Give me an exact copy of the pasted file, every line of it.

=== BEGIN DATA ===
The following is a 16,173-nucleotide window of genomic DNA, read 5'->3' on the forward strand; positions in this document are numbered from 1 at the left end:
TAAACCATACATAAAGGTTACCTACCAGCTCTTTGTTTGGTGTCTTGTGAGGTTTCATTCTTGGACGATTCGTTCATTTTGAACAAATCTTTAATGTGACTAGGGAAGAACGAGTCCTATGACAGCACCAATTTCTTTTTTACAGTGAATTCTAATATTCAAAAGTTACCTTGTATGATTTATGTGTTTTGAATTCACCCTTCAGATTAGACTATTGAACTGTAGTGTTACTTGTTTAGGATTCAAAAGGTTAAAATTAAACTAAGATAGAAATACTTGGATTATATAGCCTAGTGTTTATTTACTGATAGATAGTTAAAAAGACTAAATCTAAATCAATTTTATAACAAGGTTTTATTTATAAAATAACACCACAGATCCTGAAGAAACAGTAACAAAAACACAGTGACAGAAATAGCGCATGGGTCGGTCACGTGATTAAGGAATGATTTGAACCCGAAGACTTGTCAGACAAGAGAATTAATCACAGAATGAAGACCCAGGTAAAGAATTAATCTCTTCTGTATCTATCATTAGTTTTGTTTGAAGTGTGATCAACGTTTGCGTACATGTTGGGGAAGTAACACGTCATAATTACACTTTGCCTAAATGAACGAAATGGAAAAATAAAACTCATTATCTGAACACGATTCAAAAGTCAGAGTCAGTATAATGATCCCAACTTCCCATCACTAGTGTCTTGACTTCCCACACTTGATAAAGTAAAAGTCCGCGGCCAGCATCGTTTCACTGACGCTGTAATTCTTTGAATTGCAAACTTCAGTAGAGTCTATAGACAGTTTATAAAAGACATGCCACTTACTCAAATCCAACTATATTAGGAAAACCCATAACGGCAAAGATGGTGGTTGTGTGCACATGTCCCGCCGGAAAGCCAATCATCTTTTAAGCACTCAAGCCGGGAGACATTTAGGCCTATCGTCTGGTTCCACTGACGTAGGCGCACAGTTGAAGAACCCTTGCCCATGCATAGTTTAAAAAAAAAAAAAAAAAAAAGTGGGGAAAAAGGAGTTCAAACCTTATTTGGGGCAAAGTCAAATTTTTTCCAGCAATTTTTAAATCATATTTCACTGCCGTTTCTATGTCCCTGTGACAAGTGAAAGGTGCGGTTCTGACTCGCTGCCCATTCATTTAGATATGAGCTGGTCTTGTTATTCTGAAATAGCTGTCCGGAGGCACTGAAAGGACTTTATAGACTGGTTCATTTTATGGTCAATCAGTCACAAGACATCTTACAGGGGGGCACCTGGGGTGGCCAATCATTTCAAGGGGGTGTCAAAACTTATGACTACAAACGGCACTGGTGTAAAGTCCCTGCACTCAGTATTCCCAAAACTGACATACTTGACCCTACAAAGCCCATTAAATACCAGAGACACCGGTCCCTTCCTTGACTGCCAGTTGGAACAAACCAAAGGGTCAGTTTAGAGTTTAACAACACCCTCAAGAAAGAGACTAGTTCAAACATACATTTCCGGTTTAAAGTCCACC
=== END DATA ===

The following is a 16,173-nucleotide window of genomic DNA, read 5'->3' on the forward strand; positions in this document are numbered from 1 at the left end:
TAAACCATACATAAAGGTTACCTACCAGCTCTTTGTTTGGTGTCTTGTGAGGTTTCATTCTTGGACGATTCGTTCATTTTGAACAAATCTTTAATGTGACTAGGGAAGAACGAGTCCTATGACAGCACCAATTTCTTTTTTACAGTGAATTCTAATATTCAAAAGTTACCTTGTATGATTTATGTGTTTTGAATTCACCCTTCAGATTAGACTATTGAACTGTAGTGTTACTTGTTTAGGATTCAAAAGGTTAAAATTAAACTAAGATAGAAATACTTGGATTATATAGCCTAGTGTTTATTTACTGATAGATAGTTAAAAAGACTAAATCTAAATCAATTTTATAACAAGGTTTTATTTATAAAATAACACCACAGATCCTGAAGAAACAGTAACAAAAACACAGTGACAGAAATAGCGCATGGGTCGGTCACGTGATTAAGGAATGATTTGAACCCGAAGACTTGTCAGACAAGAGAATTAATCACAGAATGAAGACCCAGGTAAAGAATTAATCTCTTCTGTATCTATCATTAGTTTTGTTTGAAGTGTGATCAACGTTTGCGTACATGTTGGGGAAGTAACACGTCATAATTACACTTTGCCTAAATGAACGAAATGGAAAAATAAAACTCATTATCTGAACACGATTCAAAAGTCAGAGTCAGTATAATGATCCCAACTTCCCATCACTAGTGTCTTGACTTCCCACACTTGATAAAGTAAAAGTCCGCGGCCAGCATCGTTTCACTGACGCTGTAATTCTTTGAATTGCAAACTTCAGTAGAGTCTATAGACAGTTTATAAAAGACATGCCACTTACTCAAATCCAACTATATTAGGAAAACCCATAACGGCAAAGATGGTGGTTGTGTGCACATGTCCCGCCGGAAAGCCAATCATCTTTTAAGCACTCAAGCCGGGAGACATTTAGGCCTATCGTCTGGTTCCACTGACGTAGGCGCACAGTTGAAGAACCCTTGCCCATGCATAGTTTAAAAAAAAAAAAAAAAAAAAGTGGGGAAAAAGGAGTTCAAACCTTATTTGGGGCAAAGTCAAATTTTTTCCAGCAATTTTTAAATCATATTTCACTGCCGTTTCTATGTCCCTGTGACAAGTGAAAGGTGCGGTTCTGACTCGCTGCCCATTCATTTAGATATGAGCTGGTCTTGTTATTCTGAAATAGCTGTCCGGAGGCACTGAAAGGACTTTATAGACTGGTTCATTTTATGGTCAATCAGTCACAAGACATCTTACAGGGGGGCACCTGGGGTGGCCAATCATTTCAAGGGGGTGTCAAAACTTATGACTACAAACGGCACTGGTGTAAAGTCCCTGCACTCAGTATTCCCAAAACTGACATACTTGACCCTACAAAGCCCATTAAATACCAGAGACACCGGTCCCTTCCTTGACTGCCAGTTGGAACAAACCAAAGGGTCAGTTTAGAGTTTAACAACACCCTCAAGAAAGAGACTAGTTCAAACATACATTTCCGGTTTAAAGTCCACC